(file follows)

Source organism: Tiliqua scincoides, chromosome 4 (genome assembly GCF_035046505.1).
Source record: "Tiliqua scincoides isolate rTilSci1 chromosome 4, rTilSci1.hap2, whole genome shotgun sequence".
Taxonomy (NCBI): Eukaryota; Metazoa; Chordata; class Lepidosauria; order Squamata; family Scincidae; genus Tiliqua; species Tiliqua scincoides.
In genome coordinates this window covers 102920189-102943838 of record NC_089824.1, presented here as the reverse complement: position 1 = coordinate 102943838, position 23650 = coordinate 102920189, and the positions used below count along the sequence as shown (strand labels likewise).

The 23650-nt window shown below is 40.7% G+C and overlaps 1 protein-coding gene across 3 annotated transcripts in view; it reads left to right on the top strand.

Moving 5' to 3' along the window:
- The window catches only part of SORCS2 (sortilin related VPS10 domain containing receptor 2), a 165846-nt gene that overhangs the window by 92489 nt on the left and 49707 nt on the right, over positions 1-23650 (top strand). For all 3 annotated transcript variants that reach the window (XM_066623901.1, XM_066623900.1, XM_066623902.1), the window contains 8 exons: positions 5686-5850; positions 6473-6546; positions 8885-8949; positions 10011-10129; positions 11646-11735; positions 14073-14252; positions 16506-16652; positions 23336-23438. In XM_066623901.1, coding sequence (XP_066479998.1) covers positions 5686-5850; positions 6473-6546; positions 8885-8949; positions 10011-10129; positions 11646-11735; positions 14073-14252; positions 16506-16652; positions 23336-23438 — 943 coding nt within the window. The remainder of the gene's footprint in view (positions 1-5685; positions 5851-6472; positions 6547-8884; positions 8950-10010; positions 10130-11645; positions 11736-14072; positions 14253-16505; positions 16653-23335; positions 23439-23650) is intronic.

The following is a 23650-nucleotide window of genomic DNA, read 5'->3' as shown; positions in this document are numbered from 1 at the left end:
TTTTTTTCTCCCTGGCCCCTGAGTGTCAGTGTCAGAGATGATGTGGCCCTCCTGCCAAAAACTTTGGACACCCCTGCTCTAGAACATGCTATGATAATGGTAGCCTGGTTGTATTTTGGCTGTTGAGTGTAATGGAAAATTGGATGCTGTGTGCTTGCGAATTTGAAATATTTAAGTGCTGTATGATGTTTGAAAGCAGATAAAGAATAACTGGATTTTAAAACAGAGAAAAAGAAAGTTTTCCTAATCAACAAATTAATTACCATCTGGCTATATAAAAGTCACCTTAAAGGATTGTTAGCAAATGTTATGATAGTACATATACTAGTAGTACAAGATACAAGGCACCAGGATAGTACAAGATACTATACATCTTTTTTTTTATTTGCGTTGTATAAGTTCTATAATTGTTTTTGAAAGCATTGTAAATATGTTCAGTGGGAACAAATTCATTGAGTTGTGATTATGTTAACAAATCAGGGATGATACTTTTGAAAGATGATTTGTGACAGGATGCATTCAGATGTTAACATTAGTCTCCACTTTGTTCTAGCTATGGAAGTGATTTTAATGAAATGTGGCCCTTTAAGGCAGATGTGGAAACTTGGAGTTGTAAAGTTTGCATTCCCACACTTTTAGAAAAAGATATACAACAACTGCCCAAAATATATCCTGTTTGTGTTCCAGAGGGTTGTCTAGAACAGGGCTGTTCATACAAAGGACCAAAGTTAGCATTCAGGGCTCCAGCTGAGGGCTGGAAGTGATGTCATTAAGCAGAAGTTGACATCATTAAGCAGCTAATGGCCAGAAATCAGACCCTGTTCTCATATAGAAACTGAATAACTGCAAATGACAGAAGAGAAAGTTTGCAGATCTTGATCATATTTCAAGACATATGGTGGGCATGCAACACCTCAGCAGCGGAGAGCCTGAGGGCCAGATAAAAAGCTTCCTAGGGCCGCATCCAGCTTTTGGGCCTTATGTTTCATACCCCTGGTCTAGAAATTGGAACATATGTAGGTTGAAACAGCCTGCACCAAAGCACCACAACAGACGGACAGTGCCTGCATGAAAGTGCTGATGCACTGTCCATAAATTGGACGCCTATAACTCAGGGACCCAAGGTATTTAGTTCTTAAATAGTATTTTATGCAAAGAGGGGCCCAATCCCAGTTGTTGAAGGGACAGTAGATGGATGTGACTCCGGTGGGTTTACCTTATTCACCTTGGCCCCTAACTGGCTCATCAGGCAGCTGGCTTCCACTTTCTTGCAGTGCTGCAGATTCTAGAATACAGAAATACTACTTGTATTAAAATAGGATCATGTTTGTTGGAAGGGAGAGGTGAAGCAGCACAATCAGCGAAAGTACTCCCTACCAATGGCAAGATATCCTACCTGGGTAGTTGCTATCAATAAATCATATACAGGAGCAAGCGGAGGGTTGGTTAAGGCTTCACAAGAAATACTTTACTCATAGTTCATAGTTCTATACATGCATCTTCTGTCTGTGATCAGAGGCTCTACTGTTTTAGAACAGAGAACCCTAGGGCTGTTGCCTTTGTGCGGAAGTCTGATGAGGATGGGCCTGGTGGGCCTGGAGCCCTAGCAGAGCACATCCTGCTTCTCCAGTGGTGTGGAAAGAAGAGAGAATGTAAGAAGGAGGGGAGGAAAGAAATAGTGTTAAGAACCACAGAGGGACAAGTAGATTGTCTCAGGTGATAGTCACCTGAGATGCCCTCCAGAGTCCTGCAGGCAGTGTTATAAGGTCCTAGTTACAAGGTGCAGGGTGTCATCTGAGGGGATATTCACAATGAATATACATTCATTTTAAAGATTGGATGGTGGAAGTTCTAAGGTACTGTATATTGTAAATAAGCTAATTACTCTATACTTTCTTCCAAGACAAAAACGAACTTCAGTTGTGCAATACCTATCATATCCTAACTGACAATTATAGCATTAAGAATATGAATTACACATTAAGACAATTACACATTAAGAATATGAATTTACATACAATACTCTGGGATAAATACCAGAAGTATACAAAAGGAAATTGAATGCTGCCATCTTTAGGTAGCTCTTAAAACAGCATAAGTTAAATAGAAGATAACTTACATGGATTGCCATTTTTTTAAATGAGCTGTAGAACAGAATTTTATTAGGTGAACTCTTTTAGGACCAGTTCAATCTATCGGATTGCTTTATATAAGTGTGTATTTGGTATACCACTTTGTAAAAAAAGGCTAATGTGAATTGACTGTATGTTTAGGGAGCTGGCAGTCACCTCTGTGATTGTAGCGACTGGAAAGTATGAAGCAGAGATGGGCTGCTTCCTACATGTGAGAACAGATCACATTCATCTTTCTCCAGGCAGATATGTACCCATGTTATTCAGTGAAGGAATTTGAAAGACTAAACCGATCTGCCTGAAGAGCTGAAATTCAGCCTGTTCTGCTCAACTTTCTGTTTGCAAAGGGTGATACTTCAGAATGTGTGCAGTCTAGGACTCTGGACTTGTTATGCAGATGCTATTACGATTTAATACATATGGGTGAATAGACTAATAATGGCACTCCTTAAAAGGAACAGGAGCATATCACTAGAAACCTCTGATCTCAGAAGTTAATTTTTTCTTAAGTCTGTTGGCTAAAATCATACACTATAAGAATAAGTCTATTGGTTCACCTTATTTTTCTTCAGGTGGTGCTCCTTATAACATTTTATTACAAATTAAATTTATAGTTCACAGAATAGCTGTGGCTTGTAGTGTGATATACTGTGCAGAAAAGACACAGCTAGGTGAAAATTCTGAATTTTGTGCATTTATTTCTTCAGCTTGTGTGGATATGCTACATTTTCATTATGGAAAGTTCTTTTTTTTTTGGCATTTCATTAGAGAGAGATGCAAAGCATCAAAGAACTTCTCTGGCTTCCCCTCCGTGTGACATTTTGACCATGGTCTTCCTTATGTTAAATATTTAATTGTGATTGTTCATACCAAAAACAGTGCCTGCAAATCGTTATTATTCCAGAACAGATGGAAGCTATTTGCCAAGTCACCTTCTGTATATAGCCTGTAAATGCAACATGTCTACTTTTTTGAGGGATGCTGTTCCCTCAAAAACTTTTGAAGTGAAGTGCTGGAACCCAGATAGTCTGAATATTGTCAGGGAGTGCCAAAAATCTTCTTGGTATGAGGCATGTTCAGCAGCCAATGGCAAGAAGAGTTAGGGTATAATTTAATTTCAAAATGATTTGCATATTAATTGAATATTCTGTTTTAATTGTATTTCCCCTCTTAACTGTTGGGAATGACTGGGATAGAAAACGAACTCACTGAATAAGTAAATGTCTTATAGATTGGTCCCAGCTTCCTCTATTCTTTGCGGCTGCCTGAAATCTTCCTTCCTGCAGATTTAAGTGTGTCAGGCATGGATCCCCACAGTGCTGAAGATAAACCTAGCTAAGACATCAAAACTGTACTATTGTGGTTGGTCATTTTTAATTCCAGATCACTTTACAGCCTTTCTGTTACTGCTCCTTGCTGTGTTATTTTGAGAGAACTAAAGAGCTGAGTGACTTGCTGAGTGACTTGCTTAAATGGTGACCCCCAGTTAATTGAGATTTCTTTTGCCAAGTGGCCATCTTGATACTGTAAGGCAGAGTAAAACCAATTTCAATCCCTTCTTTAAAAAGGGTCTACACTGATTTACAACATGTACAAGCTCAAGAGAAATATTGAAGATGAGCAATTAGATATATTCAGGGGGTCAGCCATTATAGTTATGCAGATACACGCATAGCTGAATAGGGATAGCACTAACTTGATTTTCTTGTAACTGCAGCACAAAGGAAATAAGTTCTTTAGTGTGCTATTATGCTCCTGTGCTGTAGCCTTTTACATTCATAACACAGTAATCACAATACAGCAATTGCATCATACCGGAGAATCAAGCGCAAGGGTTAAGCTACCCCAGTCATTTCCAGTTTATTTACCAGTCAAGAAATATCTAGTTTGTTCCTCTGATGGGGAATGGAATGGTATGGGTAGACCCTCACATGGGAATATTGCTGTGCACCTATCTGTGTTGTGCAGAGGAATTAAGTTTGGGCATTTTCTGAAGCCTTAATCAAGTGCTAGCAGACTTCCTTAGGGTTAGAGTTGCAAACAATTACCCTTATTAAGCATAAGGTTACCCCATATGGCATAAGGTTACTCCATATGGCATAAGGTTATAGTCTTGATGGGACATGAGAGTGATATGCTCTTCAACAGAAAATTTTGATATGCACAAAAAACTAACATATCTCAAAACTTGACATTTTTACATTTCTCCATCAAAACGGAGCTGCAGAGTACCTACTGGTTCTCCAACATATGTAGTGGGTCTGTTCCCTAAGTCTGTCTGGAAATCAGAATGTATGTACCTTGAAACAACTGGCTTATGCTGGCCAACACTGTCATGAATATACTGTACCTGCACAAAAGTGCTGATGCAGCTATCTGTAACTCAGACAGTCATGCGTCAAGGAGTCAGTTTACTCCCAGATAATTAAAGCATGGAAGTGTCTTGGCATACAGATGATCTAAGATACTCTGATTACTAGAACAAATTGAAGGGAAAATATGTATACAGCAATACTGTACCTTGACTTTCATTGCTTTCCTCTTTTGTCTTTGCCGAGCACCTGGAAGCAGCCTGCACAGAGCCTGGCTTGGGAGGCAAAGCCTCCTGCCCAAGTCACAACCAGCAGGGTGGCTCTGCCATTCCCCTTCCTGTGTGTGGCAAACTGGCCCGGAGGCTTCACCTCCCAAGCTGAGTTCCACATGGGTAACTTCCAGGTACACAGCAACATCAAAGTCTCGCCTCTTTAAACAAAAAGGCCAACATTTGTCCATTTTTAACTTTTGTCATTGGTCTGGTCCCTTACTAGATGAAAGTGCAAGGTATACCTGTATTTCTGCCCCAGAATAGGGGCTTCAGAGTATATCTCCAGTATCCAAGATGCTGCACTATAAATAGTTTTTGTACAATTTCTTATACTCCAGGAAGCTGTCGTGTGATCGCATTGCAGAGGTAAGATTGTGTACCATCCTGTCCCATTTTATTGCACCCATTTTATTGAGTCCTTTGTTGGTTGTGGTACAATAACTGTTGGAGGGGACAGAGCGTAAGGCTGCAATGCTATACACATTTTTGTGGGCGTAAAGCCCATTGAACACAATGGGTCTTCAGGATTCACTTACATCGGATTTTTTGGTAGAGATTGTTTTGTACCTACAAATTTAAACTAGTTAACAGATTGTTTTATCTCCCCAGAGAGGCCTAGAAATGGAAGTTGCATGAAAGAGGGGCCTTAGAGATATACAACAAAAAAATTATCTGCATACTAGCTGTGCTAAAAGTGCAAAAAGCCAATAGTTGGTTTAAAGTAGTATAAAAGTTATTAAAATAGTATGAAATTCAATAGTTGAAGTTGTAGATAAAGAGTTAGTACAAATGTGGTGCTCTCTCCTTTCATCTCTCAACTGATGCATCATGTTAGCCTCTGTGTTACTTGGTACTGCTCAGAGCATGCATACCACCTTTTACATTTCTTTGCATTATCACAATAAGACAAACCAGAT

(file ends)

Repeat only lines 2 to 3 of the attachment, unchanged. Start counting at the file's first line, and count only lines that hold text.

Source record: "Tiliqua scincoides isolate rTilSci1 chromosome 4, rTilSci1.hap2, whole genome shotgun sequence".
Taxonomy (NCBI): Eukaryota; Metazoa; Chordata; class Lepidosauria; order Squamata; family Scincidae; genus Tiliqua; species Tiliqua scincoides.